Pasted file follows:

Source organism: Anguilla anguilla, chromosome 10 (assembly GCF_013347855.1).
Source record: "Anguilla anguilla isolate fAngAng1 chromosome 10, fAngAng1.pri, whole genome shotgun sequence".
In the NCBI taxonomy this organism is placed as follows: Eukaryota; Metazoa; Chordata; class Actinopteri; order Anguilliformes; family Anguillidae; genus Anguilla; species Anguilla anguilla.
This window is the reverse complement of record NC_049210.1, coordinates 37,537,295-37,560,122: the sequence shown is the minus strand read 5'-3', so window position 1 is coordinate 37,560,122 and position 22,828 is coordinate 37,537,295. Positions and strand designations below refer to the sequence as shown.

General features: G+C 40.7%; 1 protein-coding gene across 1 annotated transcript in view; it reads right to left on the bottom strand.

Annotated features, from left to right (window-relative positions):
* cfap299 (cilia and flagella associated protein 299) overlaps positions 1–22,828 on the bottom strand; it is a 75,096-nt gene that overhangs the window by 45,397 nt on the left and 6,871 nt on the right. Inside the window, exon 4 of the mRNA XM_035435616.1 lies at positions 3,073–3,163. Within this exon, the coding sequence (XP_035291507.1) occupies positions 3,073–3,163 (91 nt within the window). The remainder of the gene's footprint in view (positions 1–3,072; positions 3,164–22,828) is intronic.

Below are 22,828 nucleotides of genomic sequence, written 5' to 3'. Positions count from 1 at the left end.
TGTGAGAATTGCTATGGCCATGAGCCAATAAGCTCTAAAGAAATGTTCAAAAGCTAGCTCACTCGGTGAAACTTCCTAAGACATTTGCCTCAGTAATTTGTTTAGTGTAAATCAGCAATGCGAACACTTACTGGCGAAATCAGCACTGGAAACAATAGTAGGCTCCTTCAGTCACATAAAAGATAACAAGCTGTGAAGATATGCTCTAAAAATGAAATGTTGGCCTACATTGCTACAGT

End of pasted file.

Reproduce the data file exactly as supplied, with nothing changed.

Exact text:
Source organism: Anguilla anguilla, chromosome 10 (assembly GCF_013347855.1).
Source record: "Anguilla anguilla isolate fAngAng1 chromosome 10, fAngAng1.pri, whole genome shotgun sequence".
In the NCBI taxonomy this organism is placed as follows: Eukaryota; Metazoa; Chordata; class Actinopteri; order Anguilliformes; family Anguillidae; genus Anguilla; species Anguilla anguilla.
This window is the reverse complement of record NC_049210.1, coordinates 37,537,295-37,560,122: the sequence shown is the minus strand read 5'-3', so window position 1 is coordinate 37,560,122 and position 22,828 is coordinate 37,537,295. Positions and strand designations below refer to the sequence as shown.

General features: G+C 40.7%; 1 protein-coding gene across 1 annotated transcript in view; it reads right to left on the bottom strand.

Annotated features, from left to right (window-relative positions):
* cfap299 (cilia and flagella associated protein 299) overlaps positions 1–22,828 on the bottom strand; it is a 75,096-nt gene that overhangs the window by 45,397 nt on the left and 6,871 nt on the right. Inside the window, exon 4 of the mRNA XM_035435616.1 lies at positions 3,073–3,163. Within this exon, the coding sequence (XP_035291507.1) occupies positions 3,073–3,163 (91 nt within the window). The remainder of the gene's footprint in view (positions 1–3,072; positions 3,164–22,828) is intronic.

Below are 22,828 nucleotides of genomic sequence, written 5' to 3'. Positions count from 1 at the left end.
TGTGAGAATTGCTATGGCCATGAGCCAATAAGCTCTAAAGAAATGTTCAAAAGCTAGCTCACTCGGTGAAACTTCCTAAGACATTTGCCTCAGTAATTTGTTTAGTGTAAATCAGCAATGCGAACACTTACTGGCGAAATCAGCACTGGAAACAATAGTAGGCTCCTTCAGTCACATAAAAGATAACAAGCTGTGAAGATATGCTCTAAAAATGAAATGTTGGCCTACATTGCTACAGT